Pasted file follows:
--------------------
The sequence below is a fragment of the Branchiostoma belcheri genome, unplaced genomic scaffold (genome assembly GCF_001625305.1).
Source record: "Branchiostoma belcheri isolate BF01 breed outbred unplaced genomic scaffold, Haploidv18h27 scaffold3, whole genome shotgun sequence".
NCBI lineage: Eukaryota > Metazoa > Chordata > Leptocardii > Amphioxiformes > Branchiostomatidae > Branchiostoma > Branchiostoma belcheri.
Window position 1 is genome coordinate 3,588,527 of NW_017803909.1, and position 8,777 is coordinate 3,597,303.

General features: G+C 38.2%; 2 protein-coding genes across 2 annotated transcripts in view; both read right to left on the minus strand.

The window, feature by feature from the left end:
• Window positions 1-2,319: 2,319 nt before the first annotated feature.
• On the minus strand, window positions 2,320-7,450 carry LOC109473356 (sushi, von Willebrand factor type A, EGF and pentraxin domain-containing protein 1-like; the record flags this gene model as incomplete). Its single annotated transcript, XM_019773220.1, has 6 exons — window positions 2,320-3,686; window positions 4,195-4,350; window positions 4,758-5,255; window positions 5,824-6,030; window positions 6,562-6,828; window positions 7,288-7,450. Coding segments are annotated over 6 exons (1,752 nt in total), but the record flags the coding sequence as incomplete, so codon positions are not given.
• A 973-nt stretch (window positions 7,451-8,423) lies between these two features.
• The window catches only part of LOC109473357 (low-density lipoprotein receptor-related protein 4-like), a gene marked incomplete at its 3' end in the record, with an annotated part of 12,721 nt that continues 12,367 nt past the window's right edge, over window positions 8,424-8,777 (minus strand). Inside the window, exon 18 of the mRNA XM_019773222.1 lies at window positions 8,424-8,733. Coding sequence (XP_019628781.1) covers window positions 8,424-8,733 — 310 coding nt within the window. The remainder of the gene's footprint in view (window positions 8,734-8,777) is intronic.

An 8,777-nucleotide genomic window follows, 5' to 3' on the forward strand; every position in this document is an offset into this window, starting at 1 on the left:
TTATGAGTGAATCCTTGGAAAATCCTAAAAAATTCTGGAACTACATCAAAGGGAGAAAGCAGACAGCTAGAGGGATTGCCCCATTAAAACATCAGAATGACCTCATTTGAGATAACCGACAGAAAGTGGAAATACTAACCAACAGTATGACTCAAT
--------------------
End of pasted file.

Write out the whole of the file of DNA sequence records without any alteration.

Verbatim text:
The sequence below is a fragment of the Branchiostoma belcheri genome, unplaced genomic scaffold (genome assembly GCF_001625305.1).
Source record: "Branchiostoma belcheri isolate BF01 breed outbred unplaced genomic scaffold, Haploidv18h27 scaffold3, whole genome shotgun sequence".
NCBI lineage: Eukaryota > Metazoa > Chordata > Leptocardii > Amphioxiformes > Branchiostomatidae > Branchiostoma > Branchiostoma belcheri.
Window position 1 is genome coordinate 3,588,527 of NW_017803909.1, and position 8,777 is coordinate 3,597,303.

General features: G+C 38.2%; 2 protein-coding genes across 2 annotated transcripts in view; both read right to left on the minus strand.

The window, feature by feature from the left end:
• Window positions 1-2,319: 2,319 nt before the first annotated feature.
• On the minus strand, window positions 2,320-7,450 carry LOC109473356 (sushi, von Willebrand factor type A, EGF and pentraxin domain-containing protein 1-like; the record flags this gene model as incomplete). Its single annotated transcript, XM_019773220.1, has 6 exons — window positions 2,320-3,686; window positions 4,195-4,350; window positions 4,758-5,255; window positions 5,824-6,030; window positions 6,562-6,828; window positions 7,288-7,450. Coding segments are annotated over 6 exons (1,752 nt in total), but the record flags the coding sequence as incomplete, so codon positions are not given.
• A 973-nt stretch (window positions 7,451-8,423) lies between these two features.
• The window catches only part of LOC109473357 (low-density lipoprotein receptor-related protein 4-like), a gene marked incomplete at its 3' end in the record, with an annotated part of 12,721 nt that continues 12,367 nt past the window's right edge, over window positions 8,424-8,777 (minus strand). Inside the window, exon 18 of the mRNA XM_019773222.1 lies at window positions 8,424-8,733. Coding sequence (XP_019628781.1) covers window positions 8,424-8,733 — 310 coding nt within the window. The remainder of the gene's footprint in view (window positions 8,734-8,777) is intronic.

An 8,777-nucleotide genomic window follows, 5' to 3' on the forward strand; every position in this document is an offset into this window, starting at 1 on the left:
TTATGAGTGAATCCTTGGAAAATCCTAAAAAATTCTGGAACTACATCAAAGGGAGAAAGCAGACAGCTAGAGGGATTGCCCCATTAAAACATCAGAATGACCTCATTTGAGATAACCGACAGAAAGTGGAAATACTAACCAACAGTATGACTCAAT